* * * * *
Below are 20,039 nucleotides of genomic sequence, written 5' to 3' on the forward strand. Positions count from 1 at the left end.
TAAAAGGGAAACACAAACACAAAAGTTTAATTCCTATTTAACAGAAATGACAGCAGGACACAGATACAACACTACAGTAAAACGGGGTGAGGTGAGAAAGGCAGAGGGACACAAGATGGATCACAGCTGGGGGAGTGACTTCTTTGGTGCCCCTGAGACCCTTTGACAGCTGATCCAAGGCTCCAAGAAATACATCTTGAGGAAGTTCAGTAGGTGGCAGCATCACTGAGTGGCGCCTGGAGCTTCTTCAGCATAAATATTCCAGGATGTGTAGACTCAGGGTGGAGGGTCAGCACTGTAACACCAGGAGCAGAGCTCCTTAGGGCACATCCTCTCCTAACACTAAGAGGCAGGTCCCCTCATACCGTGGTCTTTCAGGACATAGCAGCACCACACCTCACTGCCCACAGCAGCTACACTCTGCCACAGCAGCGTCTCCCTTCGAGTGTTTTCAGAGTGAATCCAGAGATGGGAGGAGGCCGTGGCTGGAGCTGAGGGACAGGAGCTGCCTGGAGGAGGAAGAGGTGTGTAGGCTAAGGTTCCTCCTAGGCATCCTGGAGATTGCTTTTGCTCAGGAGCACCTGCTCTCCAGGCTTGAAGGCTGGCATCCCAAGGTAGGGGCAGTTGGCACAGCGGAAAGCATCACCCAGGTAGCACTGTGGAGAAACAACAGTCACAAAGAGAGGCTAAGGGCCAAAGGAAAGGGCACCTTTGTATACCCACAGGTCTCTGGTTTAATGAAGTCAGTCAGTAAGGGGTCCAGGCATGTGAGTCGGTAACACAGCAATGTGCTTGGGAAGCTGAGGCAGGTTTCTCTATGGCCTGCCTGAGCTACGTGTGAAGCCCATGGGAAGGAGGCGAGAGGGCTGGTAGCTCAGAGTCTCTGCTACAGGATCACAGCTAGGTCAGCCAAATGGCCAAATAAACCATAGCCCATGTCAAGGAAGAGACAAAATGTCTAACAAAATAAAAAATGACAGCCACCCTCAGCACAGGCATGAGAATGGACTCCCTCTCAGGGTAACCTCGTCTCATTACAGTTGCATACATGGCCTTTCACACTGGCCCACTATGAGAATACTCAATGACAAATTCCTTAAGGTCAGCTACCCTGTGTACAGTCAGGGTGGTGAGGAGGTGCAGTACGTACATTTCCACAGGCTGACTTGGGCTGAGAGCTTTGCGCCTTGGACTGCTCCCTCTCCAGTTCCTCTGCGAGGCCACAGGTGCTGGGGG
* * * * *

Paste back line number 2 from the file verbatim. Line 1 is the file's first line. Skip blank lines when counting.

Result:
TAAAAGGGAAACACAAACACAAAAGTTTAATTCCTATTTAACAGAAATGACAGCAGGACACAGATACAACACTACAGTAAAACGGGGTGAGGTGAGAAAGGCAGAGGGACACAAGATGGATCACAGCTGGGGGAGTGACTTCTTTGGTGCCCCTGAGACCCTTTGACAGCTGATCCAAGGCTCCAAGAAATACATCTTGAGGAAGTTCAGTAGGTGGCAGCATCACTGAGTGGCGCCTGGAGCTTCTTCAGCATAAATATTCCAGGATGTGTAGACTCAGGGTGGAGGGTCAGCACTGTAACACCAGGAGCAGAGCTCCTTAGGGCACATCCTCTCCTAACACTAAGAGGCAGGTCCCCTCATACCGTGGTCTTTCAGGACATAGCAGCACCACACCTCACTGCCCACAGCAGCTACACTCTGCCACAGCAGCGTCTCCCTTCGAGTGTTTTCAGAGTGAATCCAGAGATGGGAGGAGGCCGTGGCTGGAGCTGAGGGACAGGAGCTGCCTGGAGGAGGAAGAGGTGTGTAGGCTAAGGTTCCTCCTAGGCATCCTGGAGATTGCTTTTGCTCAGGAGCACCTGCTCTCCAGGCTTGAAGGCTGGCATCCCAAGGTAGGGGCAGTTGGCACAGCGGAAAGCATCACCCAGGTAGCACTGTGGAGAAACAACAGTCACAAAGAGAGGCTAAGGGCCAAAGGAAAGGGCACCTTTGTATACCCACAGGTCTCTGGTTTAATGAAGTCAGTCAGTAAGGGGTCCAGGCATGTGAGTCGGTAACACAGCAATGTGCTTGGGAAGCTGAGGCAGGTTTCTCTATGGCCTGCCTGAGCTACGTGTGAAGCCCATGGGAAGGAGGCGAGAGGGCTGGTAGCTCAGAGTCTCTGCTACAGGATCACAGCTAGGTCAGCCAAATGGCCAAATAAACCATAGCCCATGTCAAGGAAGAGACAAAATGTCTAACAAAATAAAAAATGACAGCCACCCTCAGCACAGGCATGAGAATGGACTCCCTCTCAGGGTAACCTCGTCTCATTACAGTTGCATACATGGCCTTTCACACTGGCCCACTATGAGAATACTCAATGACAAATTCCTTAAGGTCAGCTACCCTGTGTACAGTCAGGGTGGTGAGGAGGTGCAGTACGTACATTTCCACAGGCTGACTTGGGCTGAGAGCTTTGCGCCTTGGACTGCTCCCTCTCCAGTTCCTCTGCGAGGCCACAGGTGCTGGGGG